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  1. #1
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    My Indoor Hang Setup

    Please feel free to critique me as i am new to this. I used all marine grade hardware and 1/2" plywood with 2 inch tapcon screws. The bolt has a large diameter washer on the back side to distribute load more efficiently. I am going to router the edges of the plywood, add a washer and nut to the front to add to the appearance and eliminate any bolt wobble. As well as paint the plywood to match the wall. I did a lot of research on the amount of force that plywood could handle with a "pulling" affect and i believe i am well within the range of safety and then some.

    Any thoughts or comments are welcome. I will update with pictures and posts as i upgrade and enhance this setup.

    I just HAD to have a way to watch tv while in my hammock. Why not, right?

    P.S.
    I caught HELL from my girlfriend for bolting a big a** piece of plywood to the wall. I blame it on you all.

    Thanks,

    Matt














  2. #2
    Aardvark's Avatar
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    For the plywood, get a poster same size, pop hole where bolt is, attach to plywood. Add plexiglass over it, add painted frame around border, now you don't have plywood on the wall, just a picture with a bolt sticking out of it. Semi stealth hang indoors.
    .... the Aardvark (earth pig)... a rather unremarkable creature whose sole claim to fame is that it is the first animal listed in the dictionary.
    Rob

  3. #3
    Brute1100's Avatar
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    What is the other end attached to... Conduit? Steel pipe? I see it looks like mule tape wrapped around it, but don't know what the tape is wrapped around...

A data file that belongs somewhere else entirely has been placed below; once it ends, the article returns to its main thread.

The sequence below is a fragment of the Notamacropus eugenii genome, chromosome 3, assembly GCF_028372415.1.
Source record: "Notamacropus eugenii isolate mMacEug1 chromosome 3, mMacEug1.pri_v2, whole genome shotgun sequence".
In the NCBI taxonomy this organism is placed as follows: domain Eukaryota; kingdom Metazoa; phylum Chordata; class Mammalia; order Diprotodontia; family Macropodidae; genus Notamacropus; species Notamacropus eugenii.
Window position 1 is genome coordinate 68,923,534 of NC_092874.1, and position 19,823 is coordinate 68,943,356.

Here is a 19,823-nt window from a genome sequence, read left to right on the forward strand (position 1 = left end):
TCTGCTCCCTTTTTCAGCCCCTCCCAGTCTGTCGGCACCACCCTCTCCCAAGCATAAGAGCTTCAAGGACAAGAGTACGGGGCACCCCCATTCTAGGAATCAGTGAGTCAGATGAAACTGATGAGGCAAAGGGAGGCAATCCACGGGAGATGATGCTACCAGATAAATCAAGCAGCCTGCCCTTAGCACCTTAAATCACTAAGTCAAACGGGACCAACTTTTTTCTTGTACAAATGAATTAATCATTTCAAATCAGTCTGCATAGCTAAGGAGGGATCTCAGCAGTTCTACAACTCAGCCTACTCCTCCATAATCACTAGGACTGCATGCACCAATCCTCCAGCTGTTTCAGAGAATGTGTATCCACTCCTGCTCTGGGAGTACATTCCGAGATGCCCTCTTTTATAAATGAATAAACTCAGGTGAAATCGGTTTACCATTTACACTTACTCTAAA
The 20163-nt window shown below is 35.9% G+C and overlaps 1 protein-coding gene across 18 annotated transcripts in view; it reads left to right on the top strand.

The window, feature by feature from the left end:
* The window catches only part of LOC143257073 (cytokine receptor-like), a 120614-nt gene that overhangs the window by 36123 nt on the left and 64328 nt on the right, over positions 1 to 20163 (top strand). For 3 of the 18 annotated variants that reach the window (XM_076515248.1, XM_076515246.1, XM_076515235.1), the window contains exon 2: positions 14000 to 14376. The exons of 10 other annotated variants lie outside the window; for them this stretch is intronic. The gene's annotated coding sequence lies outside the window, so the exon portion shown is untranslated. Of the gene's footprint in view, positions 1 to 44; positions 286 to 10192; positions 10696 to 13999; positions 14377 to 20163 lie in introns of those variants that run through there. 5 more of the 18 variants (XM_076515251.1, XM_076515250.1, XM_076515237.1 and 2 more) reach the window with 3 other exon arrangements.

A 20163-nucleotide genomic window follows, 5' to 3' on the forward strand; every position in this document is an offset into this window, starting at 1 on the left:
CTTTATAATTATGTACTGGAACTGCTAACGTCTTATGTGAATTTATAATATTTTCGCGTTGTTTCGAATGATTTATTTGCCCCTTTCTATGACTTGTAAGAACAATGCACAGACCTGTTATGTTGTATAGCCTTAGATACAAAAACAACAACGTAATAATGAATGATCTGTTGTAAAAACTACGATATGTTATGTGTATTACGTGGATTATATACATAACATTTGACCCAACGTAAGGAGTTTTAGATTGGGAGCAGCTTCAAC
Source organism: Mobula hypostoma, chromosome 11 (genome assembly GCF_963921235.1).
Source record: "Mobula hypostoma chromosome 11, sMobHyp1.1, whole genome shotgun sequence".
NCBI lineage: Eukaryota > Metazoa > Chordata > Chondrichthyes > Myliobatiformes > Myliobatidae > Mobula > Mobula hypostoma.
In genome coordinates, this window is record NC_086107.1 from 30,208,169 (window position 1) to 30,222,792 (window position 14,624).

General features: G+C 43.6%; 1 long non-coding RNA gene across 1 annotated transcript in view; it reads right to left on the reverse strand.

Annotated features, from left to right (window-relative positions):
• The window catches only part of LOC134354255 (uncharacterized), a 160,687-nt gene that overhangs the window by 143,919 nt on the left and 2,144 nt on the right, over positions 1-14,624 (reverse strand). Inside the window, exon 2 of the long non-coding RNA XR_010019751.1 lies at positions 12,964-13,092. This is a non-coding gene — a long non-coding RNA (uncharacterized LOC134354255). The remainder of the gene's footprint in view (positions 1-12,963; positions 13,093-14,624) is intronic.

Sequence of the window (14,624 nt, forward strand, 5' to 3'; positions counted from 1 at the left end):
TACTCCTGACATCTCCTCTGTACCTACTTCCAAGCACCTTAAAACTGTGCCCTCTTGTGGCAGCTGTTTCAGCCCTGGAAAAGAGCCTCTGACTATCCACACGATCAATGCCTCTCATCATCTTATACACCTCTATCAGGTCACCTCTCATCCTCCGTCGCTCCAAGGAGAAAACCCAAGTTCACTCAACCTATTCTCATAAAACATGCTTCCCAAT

Live, Laugh, Love, if that doesn't work. Load, Aim and Fire, repeat as necessary...

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  4. #4
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    The pipe is a solid steel pole. It is there as a support and bolted into a joist and a cement base. The black wrap is actually a poly tree hugger I just wrapped aroun multiple times. I'm trying to think of a simpler way of attachment to the pole.

    Thanks for the poster/frame suggestion. Good idea.

    Matt

  5. #5
    Gary_R's Avatar
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    I would use a shorter bolt so that one doesn't get bent and I would worry about the loop that's holding your cording, look like it has a pretty rough edge that may fray it over time. I would use something like this instead



    And if you sand and router the plywood and add some stain it will look much better.

  6. #6
    this is how I set up my hammock at home. I used a couple of stronger wood screws in the the corner and door fram. I then used a prussic knot and a caribiner to adjust the height as needed. I also attached an electric blanket as an under quilt and set it on low for the winter.. this has replaced my bed and been amazing!
    Attached Images Attached Images

  7. #7
    Detail Man's Avatar
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    You've done well distributing the load. I agree about using the d-ring mount. The single bolt, while it might not pull thru, will either bend the washer on the back, or will itself bend if you add the washer and nut to the front as you mentioned. The d-ring can be attached with carriage bolts from the back, will self-adjust to your hang angle, and be safer for the whoopie.

    You mentioned using tapcons, a masonry anchor. Is the wall cinder block or poured concrete? If masonry, did you check the thickness of the furring strips the drywall is attached to? If 3/4" furring strips + 1/2" drywall +1/2" plywood, then 2" tapcon is too short. DON'T HANG!